There’s not a lot Apple can do to improve its market-leading smartwatch family after adding built-in GPS support, standalone cellular connectivity and full water resistance over the past couple of generations.
We obviously hope next year’s Apple Watch Series 4 comes with significantly longer battery life than its forerunners, as well as perhaps an overdue redesign. But that’s it as far as existing technologies are concerned.
Beyond the usual slate of incremental performance enhancements, Cupertino will probably need to devise groundbreaking features from scratch to further advance the Apple Watch. And that’s precisely what the company’s goal is in the health tracking department.
At least that’s what a number of recent and semi-recent reports and patents have suggested, with the latest gossip shared by Bloomberg after talking to mysterious “people familiar with the plan.”
Unfortunately, there’s still no timeline for the possible launch of an Apple Watch variant with the native ability to record a user’s EKG. All we know is “the development process is ongoing and Apple may still decide not to include the technology in future products.”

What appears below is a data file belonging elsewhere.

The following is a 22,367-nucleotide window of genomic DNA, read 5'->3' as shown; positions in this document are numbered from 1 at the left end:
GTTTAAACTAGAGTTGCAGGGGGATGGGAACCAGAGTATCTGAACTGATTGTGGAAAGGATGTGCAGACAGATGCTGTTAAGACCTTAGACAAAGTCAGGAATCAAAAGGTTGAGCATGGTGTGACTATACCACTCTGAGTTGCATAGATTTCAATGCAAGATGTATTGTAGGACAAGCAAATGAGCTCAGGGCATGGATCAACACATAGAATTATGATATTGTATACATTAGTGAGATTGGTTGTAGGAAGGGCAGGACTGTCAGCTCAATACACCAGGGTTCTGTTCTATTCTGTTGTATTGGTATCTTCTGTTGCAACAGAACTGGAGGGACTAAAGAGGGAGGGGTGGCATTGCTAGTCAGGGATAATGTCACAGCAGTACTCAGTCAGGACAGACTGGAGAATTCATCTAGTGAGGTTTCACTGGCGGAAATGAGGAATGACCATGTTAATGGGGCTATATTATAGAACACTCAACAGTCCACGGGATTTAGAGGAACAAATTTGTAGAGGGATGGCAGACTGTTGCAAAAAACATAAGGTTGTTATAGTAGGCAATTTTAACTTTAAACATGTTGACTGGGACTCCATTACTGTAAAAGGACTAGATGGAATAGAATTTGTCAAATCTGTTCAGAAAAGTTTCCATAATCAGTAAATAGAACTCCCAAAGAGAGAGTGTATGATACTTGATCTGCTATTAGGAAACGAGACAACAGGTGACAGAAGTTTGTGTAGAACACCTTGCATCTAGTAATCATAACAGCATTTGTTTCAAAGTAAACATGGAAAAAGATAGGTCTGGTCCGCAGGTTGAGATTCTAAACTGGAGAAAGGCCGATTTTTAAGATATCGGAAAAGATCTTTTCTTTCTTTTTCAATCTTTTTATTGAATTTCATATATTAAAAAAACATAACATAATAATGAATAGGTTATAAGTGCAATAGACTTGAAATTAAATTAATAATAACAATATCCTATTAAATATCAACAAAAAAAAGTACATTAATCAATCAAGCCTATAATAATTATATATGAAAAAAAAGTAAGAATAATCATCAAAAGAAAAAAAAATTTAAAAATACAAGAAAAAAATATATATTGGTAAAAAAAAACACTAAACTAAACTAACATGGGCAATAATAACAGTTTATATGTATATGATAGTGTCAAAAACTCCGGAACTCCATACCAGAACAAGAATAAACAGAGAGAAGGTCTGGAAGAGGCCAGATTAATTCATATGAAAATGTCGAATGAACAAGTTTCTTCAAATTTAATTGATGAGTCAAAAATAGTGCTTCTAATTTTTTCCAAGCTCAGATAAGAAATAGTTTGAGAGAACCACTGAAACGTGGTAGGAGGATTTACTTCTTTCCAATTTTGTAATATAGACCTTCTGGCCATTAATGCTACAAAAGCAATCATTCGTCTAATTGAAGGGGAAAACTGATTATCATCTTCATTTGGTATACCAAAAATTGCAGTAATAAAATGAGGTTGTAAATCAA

If it does come to pass, the revolutionary functionality would allow the iOS-compatible intelligent timepiece to detect irregular heart rates and other cardiac abnormalities in an extremely unintrusive way.
As Apple envisions it, a user could simply squeeze the Apple Watch frame with two fingers from the hand that’s not wearing the device, with “imperceptible current” then passed through the person’s chest to track electrical signals in the heart.
That sounds incredibly complicated to implement in the near future, although a very similar technology has already been completed by a little company called AliveCor, which has also managed to gain FDA approval for the KardiaBand’s commercial use. But that’s still a third-party replacement band for current Apple Watch models, while Cupertino wants to integrate EKG or ECG monitoring directly into future generations of the wearable gadget.